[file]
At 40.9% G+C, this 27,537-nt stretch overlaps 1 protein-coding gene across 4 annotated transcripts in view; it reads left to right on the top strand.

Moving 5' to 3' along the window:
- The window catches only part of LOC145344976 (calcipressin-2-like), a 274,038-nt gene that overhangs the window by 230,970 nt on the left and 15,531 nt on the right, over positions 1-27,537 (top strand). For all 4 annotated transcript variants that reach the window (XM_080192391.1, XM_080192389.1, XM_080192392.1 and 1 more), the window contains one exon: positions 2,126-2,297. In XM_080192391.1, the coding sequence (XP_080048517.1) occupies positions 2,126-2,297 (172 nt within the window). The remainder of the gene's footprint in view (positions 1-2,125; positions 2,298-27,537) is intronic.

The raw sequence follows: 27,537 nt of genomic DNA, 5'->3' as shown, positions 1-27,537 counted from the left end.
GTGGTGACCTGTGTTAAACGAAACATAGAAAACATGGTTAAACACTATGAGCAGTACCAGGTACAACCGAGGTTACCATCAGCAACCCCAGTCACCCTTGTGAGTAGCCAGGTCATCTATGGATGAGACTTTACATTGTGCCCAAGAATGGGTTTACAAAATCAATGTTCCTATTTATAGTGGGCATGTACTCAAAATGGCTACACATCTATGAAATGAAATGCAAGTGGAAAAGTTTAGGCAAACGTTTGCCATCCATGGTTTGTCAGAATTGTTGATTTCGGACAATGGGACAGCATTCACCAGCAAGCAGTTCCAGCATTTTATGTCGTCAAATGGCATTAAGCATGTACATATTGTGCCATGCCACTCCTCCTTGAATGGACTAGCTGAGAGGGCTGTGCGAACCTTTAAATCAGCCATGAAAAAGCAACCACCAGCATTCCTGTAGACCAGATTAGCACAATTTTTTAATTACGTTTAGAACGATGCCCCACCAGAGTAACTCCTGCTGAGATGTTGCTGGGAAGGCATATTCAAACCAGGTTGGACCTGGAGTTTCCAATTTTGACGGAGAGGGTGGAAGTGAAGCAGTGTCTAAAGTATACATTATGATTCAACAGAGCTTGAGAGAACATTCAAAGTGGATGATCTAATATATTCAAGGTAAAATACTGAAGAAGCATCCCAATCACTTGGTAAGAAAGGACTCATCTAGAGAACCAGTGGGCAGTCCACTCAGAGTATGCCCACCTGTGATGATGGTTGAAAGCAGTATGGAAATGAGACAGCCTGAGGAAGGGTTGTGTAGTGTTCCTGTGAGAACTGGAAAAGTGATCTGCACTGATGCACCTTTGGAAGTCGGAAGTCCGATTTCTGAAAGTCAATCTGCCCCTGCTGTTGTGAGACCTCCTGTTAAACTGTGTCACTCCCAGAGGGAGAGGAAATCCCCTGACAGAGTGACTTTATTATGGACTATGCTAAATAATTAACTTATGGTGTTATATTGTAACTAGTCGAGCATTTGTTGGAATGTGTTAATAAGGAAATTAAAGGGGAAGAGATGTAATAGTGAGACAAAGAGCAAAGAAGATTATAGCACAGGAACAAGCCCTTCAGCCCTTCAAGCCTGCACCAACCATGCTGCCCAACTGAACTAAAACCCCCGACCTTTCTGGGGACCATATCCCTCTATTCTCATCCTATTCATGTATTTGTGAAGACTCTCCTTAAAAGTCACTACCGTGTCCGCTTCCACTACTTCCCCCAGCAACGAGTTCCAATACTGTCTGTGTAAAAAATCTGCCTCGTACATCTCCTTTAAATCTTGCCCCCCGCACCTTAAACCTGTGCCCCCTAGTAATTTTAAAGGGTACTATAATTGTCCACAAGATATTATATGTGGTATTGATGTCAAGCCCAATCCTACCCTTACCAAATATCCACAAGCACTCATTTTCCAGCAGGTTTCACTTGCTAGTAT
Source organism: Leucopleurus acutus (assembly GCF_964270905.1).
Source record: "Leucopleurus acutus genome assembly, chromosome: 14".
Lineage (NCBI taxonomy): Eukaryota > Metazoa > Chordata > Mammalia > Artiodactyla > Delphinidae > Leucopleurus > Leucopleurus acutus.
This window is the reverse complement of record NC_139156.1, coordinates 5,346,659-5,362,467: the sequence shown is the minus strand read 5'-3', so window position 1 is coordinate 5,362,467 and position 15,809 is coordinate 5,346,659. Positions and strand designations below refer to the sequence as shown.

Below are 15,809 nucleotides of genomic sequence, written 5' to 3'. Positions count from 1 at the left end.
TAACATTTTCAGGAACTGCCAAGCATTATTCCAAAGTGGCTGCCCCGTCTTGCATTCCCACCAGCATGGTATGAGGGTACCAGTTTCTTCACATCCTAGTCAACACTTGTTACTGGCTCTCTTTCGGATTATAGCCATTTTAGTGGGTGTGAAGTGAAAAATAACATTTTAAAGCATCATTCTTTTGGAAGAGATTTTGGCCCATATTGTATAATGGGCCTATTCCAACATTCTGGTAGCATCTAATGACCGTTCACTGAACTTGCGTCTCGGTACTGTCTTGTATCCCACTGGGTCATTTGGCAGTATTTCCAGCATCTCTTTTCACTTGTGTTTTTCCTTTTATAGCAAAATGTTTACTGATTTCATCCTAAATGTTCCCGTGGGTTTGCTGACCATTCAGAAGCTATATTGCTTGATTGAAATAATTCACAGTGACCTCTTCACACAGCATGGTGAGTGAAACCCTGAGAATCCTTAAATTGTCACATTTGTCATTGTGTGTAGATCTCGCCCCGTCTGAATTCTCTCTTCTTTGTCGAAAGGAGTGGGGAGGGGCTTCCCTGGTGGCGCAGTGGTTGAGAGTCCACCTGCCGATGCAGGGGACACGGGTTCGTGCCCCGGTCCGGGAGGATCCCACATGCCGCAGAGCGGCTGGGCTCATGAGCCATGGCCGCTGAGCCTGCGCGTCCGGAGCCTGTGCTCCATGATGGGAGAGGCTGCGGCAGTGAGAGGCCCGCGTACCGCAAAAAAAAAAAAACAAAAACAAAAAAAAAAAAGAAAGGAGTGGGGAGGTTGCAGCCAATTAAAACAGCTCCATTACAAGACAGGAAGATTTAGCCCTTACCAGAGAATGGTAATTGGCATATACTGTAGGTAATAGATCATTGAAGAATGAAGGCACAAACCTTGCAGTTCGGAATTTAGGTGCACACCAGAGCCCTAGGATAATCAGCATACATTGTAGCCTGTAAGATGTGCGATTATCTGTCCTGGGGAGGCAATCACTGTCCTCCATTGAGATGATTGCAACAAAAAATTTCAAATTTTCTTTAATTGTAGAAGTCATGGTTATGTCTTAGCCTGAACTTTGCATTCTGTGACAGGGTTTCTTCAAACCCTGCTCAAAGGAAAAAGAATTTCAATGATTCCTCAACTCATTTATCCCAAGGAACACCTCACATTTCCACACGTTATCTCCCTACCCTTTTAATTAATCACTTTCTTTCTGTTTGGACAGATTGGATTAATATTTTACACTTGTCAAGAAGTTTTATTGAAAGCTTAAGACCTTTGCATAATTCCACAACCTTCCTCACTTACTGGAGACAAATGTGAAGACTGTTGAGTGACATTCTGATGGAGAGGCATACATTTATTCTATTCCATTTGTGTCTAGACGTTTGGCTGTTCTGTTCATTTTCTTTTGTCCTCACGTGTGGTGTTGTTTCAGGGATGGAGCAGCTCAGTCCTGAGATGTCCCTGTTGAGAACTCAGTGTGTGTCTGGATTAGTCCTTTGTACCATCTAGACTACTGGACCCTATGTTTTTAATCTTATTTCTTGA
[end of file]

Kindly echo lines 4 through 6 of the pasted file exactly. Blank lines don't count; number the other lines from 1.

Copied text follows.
The raw sequence follows: 27,537 nt of genomic DNA, 5'->3' as shown, positions 1-27,537 counted from the left end.
GTGGTGACCTGTGTTAAACGAAACATAGAAAACATGGTTAAACACTATGAGCAGTACCAGGTACAACCGAGGTTACCATCAGCAACCCCAGTCACCCTTGTGAGTAGCCAGGTCATCTATGGATGAGACTTTACATTGTGCCCAAGAATGGGTTTACAAAATCAATGTTCCTATTTATAGTGGGCATGTACTCAAAATGGCTACACATCTATGAAATGAAATGCAAGTGGAAAAGTTTAGGCAAACGTTTGCCATCCATGGTTTGTCAGAATTGTTGATTTCGGACAATGGGACAGCATTCACCAGCAAGCAGTTCCAGCATTTTATGTCGTCAAATGGCATTAAGCATGTACATATTGTGCCATGCCACTCCTCCTTGAATGGACTAGCTGAGAGGGCTGTGCGAACCTTTAAATCAGCCATGAAAAAGCAACCACCAGCATTCCTGTAGACCAGATTAGCACAATTTTTTAATTACGTTTAGAACGATGCCCCACCAGAGTAACTCCTGCTGAGATGTTGCTGGGAAGGCATATTCAAACCAGGTTGGACCTGGAGTTTCCAATTTTGACGGAGAGGGTGGAAGTGAAGCAGTGTCTAAAGTATACATTATGATTCAACAGAGCTTGAGAGAACATTCAAAGTGGATGATCTAATATATTCAAGGTAAAATACTGAAGAAGCATCCCAATCACTTGGTAAGAAAGGACTCATCTAGAGAACCAGTGGGCAGTCCACTCAGAGTATGCCCACCTGTGATGATGGTTGAAAGCAGTATGGAAATGAGACAGCCTGAGGAAGGGTTGTGTAGTGTTCCTGTGAGAACTGGAAAAGTGATCTGCACTGATGCACCTTTGGAAGTCGGAAGTCCGATTTCTGAAAGTCAATCTGCCCCTGCTGTTGTGAGACCTCCTGTTAAACTGTGTCACTCCCAGAGGGAGAGGAAATCCCCTGACAGAGTGACTTTATTATGGACTATGCTAAATAATTAACTTATGGTGTTATATTGTAACTAGTCGAGCATTTGTTGGAATGTGTTAATAAGGAAATTAAAGGGGAAGAGATGTAATAGTGAGACAAAGAGCAAAGAAGATTATAGCACAGGAACAAGCCCTTCAGCCCTTCAAGCCTGCACCAACCATGCTGCCCAACTGAACTAAAACCCCCGACCTTTCTGGGGACCATATCCCTCTATTCTCATCCTATTCATGTATTTGTGAAGACTCTCCTTAAAAGTCACTACCGTGTCCGCTTCCACTACTTCCCCCAGCAACGAGTTCCAATACTGTCTGTGTAAAAAATCTGCCTCGTACATCTCCTTTAAATCTTGCCCCCCGCACCTTAAACCTGTGCCCCCTAGTAATTTTAAAGGGTACTATAATTGTCCACAAGATATTATATGTGGTATTGATGTCAAGCCCAATCCTACCCTTACCAAATATCCACAAGCACTCATTTTCCAGCAGGTTTCACTTGCTAGTAT
Source organism: Leucopleurus acutus (assembly GCF_964270905.1).